When it comes time to replace tyres, most drivers will just ask their workshop to recommend a set, or ask their dealer to give them the same tyres that came with the car.
Others might even drive to the nearest tyre shop and ask for the cheapest tyres (not recommended) or worse, used tyres (stay away).
But if you want to find the best tyre for your needs and driving style, here’s a handy guide.
In it, we detail the pros and cons of the three main types of tyres.
Read on and find out!
TOURING TYRES, ALSO KNOWN AS “NORMAL” TYRES
This type of tyre is an ideal all-rounder.
They are comfort-biased, but are also designed with enhanced grip to deal with wet conditions.
The latest models are even engineered to be quieter than their predecessors.
This helps improve overall ride quality and comfort.
If silence is a must, then you’ll want to look for a “quiet” tyre instead.
If not, then touring tyres will satisfy the needs of the majority of drivers.
+ Ideal all rounder
+ Can be quiet, too
– Softness may cause “wallow-y” ride
– Won’t satisfy keener drivers who want better handling
GREEN OR ECO-FRIENDLY TYRES
This type of tyre is usually aimed at motorists who want to lower their running costs.
They are engineered to be quiet and have low rolling resistance.
Rolling resistance refers to the inertia that the engine must overcome to turn the driven wheels.
The lower this is, the less your engine has to work, and the lower the fuel consumption.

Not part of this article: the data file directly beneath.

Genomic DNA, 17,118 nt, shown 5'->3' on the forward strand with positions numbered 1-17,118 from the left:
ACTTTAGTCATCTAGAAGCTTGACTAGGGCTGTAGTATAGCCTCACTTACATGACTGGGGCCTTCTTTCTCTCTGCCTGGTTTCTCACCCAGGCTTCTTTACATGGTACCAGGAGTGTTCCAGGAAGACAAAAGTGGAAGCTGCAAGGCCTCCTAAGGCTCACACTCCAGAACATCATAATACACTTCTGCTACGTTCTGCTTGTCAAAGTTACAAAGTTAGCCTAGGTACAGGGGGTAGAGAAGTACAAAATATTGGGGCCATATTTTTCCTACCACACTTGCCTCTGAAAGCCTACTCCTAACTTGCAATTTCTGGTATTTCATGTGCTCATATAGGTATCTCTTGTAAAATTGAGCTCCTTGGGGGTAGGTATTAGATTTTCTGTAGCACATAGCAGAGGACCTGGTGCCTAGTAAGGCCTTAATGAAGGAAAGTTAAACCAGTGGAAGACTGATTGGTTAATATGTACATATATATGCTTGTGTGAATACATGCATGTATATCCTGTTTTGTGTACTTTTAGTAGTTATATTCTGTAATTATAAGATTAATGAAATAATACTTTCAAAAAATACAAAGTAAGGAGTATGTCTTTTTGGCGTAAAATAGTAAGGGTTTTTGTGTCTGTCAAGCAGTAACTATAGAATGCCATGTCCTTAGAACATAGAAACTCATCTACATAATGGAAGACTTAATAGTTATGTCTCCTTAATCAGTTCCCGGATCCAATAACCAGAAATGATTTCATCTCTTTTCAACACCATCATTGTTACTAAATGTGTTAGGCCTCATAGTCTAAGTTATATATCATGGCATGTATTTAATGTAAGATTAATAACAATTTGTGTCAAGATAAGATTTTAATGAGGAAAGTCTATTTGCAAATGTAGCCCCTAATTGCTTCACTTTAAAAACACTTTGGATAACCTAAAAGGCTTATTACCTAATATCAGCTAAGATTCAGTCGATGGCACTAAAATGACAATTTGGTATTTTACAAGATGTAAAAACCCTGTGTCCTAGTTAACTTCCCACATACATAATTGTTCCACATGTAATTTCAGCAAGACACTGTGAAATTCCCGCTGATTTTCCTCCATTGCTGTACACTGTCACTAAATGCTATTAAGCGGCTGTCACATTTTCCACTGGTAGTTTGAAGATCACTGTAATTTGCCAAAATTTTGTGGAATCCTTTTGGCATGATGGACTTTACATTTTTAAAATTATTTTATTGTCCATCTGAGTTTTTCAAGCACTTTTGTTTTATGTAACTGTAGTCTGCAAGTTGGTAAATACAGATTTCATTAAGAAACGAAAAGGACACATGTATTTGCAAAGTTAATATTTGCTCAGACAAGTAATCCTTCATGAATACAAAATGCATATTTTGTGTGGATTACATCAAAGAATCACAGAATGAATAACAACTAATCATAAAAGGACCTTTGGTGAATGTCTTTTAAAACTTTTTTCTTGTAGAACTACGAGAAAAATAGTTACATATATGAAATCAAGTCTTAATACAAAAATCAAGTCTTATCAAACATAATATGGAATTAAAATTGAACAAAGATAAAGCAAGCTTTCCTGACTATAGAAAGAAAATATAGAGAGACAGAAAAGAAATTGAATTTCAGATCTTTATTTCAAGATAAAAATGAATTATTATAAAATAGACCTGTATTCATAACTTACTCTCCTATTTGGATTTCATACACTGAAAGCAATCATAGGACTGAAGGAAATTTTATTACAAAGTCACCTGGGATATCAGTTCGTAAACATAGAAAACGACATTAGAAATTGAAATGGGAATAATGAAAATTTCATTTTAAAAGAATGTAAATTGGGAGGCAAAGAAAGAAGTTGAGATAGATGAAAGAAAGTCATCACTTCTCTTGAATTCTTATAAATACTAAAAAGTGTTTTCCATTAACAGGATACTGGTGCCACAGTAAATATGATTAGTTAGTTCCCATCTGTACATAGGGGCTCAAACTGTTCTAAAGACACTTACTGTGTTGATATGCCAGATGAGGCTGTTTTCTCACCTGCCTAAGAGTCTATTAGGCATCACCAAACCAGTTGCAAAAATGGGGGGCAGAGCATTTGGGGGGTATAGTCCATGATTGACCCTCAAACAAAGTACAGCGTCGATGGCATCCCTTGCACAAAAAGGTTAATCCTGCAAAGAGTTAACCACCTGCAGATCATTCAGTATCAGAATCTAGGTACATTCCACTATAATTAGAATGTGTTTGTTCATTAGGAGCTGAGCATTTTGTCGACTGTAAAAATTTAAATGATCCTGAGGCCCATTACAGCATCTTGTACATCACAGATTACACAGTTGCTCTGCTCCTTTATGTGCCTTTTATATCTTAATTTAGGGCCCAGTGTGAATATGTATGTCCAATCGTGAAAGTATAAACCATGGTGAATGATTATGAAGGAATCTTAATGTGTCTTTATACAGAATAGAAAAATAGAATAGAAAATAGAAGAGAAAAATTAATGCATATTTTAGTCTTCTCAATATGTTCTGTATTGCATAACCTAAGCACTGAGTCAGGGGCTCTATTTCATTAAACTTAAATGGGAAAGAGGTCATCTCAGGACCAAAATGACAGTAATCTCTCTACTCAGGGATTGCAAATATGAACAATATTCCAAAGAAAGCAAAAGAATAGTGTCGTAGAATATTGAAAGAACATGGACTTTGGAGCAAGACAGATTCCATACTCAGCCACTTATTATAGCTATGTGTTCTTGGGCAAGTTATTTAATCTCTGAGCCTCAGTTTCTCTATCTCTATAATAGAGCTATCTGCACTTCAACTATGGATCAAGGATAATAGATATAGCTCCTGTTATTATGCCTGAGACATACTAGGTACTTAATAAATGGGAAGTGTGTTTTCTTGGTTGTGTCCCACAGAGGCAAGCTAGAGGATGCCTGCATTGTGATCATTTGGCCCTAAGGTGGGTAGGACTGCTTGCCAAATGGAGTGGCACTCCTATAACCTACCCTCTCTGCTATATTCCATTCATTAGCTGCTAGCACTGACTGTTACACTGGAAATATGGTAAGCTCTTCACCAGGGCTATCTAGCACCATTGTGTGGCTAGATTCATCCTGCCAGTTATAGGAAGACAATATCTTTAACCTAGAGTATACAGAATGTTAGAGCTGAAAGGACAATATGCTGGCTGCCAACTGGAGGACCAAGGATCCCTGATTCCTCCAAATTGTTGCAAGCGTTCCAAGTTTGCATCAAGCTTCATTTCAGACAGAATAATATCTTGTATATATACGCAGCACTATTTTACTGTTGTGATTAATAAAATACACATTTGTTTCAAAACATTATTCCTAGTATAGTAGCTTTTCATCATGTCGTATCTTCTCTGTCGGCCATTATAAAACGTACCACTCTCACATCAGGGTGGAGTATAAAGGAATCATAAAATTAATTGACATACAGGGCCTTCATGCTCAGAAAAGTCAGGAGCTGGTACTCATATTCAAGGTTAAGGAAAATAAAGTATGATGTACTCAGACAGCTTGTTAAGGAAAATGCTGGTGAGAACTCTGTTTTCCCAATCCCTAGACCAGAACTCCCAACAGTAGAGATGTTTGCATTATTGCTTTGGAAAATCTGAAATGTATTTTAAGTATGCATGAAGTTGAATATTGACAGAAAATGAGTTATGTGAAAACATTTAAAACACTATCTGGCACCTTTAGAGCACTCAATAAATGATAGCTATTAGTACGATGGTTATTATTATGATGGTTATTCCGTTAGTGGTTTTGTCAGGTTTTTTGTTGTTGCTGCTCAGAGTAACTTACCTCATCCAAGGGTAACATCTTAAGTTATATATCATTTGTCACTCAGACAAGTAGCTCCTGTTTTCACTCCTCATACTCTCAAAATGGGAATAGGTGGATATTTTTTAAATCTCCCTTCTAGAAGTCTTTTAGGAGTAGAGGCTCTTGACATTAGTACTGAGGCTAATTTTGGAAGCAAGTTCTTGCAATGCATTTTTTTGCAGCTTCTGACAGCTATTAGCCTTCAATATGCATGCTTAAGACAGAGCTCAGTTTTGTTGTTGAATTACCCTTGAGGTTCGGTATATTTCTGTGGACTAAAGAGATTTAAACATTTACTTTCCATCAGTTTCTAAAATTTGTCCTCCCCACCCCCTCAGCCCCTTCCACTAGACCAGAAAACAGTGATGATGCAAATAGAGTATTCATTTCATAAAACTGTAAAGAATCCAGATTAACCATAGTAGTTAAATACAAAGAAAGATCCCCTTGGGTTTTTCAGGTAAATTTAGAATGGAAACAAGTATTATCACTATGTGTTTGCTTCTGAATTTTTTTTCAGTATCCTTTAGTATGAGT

Needless to say, this type of tyre is rather cushy, too.
+ Lower rolling resistance helps you save fuel
+ Usually designed to be quiet
+ Is typically less expensive, and also lasts longer than touring and high-performance tyres
– Grip is usually lower, so extra care needed in wet conditions
– Relatively pliant sidewalls mean it won’t help with handling
HIGH-PERFORMANCE OR ULTRA HIGH-PERFORMANCE TYRE
This type of tyre is designed and usually homologated as original equipment (OE) for powerful sports cars.
High-performance tyres are engineered to deliver very high levels of grip in both dry and wet conditions.
They are also the most expensive type of tyre.
This is because they have a relatively higher silica content, which increases their grip.
Tyres with high silica content cost more to manufacture because silica wears out the rubber mixing machines faster.
+ Very high levels of grip in all conditions, especially track-day tyres
+ Shortest braking distances of the three types of tyres
+ Stiffer sidewalls improve cornering/handling performance
– Stiff sidewalls = stiffer ride quality
– Most expensive
– Increased fuel consumption due to high rolling resistance (economy is not a priority for this tyre type)